Some say they have to be more lenient in setting bond for non-violent offenders because the jails just can't hold them all.
Others say they refuse to take overcrowding into account when deciding who stays in jail and who gets out.
"The system is packed" with people who have been charged with drug or drug-related crimes, said Harlan County Circuit Judge Ron Johnson. "It puts a great deal of strain on a jail. That produces a lot of problems."
Drug roundups through UNITE (Unlawful Narcotics Investigation, Treatment and Education) have brought more drug dealers off the street, and, UNITE officials say, made it harder to buy drugs in eastern Kentucky.
UNITE officers, working with local police and sheriff's departments, entered the fight against street-level drug dealers in 2004. They arrested 550 dealers in 29 counties, 42 in Harlan County.
With the first such roundup in Harlan County, the problem of a jail bursting at the seams came front and center for local officials.
In December, a drug roundup in Harlan County ended with twice as many people in the jail as it was built to hold. There were 124 prisoners in a jail built for 62.
Law enforcement officials say UNITE has brought more resources and more communication to the process of building strong cases against drug dealers.
But the more cooperative system for arresting dealers at one end has led to a bottleneck at the other.
"When we arrest a lot of people in one day, it does clog the jail," said Harlan County's Commonwealth Attorney Henry Johnson. "Our jail is usually full already."
Karen Engle, executive director for UNITE, said the agency works to hold arrest numbers down in roundups.
She said the roundup style of making arrests is necessary, if not ideal. Arresting dealers one-by-one, she said, can ruin an investigation by tipping off other dealers that they may be next.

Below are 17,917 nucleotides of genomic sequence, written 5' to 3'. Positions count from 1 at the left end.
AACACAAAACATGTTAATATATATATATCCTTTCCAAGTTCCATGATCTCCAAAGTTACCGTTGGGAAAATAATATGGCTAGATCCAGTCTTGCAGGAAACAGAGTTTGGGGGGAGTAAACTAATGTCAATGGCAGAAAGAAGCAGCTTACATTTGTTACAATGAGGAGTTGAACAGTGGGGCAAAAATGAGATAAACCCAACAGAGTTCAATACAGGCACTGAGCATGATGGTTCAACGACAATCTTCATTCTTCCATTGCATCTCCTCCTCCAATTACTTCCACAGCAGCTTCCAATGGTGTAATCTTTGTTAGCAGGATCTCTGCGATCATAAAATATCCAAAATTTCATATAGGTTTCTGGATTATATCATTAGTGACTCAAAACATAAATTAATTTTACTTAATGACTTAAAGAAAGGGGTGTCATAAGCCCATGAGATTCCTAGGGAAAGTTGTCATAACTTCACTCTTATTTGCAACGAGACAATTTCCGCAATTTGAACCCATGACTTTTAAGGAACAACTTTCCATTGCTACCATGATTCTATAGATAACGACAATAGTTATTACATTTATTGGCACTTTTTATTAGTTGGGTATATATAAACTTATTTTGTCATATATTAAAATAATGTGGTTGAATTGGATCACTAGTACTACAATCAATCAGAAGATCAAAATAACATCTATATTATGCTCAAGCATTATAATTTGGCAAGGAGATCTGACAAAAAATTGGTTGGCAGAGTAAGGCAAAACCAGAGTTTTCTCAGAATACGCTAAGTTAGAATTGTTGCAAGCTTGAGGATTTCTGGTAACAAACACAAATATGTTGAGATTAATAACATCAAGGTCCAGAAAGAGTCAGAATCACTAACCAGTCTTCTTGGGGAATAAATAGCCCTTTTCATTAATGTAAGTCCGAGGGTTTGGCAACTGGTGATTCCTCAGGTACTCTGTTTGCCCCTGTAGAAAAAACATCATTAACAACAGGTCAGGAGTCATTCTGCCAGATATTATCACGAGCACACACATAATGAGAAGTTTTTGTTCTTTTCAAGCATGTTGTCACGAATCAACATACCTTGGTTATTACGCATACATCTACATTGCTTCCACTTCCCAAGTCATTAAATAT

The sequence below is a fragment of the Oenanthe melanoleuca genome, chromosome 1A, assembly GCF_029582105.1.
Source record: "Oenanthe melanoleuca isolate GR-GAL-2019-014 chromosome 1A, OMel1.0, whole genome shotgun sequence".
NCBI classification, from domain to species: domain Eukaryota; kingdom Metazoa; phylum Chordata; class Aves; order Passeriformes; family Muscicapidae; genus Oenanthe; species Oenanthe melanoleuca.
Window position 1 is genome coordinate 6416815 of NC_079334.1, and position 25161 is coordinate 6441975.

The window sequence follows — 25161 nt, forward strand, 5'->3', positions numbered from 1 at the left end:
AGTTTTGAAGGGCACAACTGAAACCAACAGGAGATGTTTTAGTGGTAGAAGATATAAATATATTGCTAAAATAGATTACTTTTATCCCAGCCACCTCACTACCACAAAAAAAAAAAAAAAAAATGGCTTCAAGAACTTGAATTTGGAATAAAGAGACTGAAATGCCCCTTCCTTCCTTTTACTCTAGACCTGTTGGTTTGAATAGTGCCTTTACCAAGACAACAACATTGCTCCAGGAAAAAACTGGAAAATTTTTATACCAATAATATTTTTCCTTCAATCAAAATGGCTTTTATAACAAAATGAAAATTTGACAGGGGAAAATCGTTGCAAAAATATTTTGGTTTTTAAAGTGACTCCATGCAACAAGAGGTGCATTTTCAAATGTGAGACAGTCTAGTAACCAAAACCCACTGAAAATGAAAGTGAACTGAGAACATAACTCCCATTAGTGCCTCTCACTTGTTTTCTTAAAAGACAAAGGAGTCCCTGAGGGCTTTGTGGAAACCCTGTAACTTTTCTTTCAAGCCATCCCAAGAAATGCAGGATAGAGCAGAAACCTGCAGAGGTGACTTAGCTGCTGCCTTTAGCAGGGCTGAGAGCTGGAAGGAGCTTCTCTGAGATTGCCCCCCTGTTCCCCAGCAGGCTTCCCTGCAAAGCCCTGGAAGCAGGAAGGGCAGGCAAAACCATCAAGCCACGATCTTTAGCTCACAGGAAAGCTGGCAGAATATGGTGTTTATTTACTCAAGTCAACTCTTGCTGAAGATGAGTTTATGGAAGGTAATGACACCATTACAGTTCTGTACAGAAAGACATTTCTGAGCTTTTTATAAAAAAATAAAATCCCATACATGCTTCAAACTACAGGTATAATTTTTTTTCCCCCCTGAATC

The UNITE law enforcement director, Dan Smoot, agrees. He says roundups prevent suspects from finding out the identity of informants, and prevent undercover officers from being discovered before solid cases are made.
"It doesn't take long for people to find out what we're doing and who's assisting us," Smoot said.
"We cannot stop arresting people and simply let them by just because jails are full," Engle said. "We realize that's a problem, but we can't stop arresting them simply because they have to sleep on a mat."
Smoot said UNITE usually lets judges and jailers know when a roundup is coming so they can make room.
Sometimes, prisoners are sent to other counties when the jail here gets too full. But moving prisoners costs the county, and the other jails are full too, said Harlan County Jailer Curt Stallard.
"It's a Catch-22," said Harlan County Sheriff Steve Duff. "The jails are overflowing, but you still have to arrest them."
In Harlan County, a new jail is scheduled to be finished by the summer of 2006; until then, Stallard said he'll just have to "do the best we can with what we've got."
Stallard summed it up: "We wouldn't have a problem if we didn't have a drug problem. No problem at all."
Who stays, who goes
Johnson said he weighs a lot of factors when deciding whether to let someone out on reduced bail or without bail: a person's criminal record and ties to the community; a judge's responsibility to protect the public and finally, room at the jail.
With less serious offenses, he says he's more likely to grant a reduced bond or a release without bail because the jail is full.
Johnson says he uses common sense and is guided by the recommendations of pretrial officers in these decisions, but he'll feel better when the new jail is built and space is less of an issue.
"The fewer factors you have to weigh, the closer you'll get to protecting the constitutional rights of the prisoner and the rights of the people to be protected," Johnson said.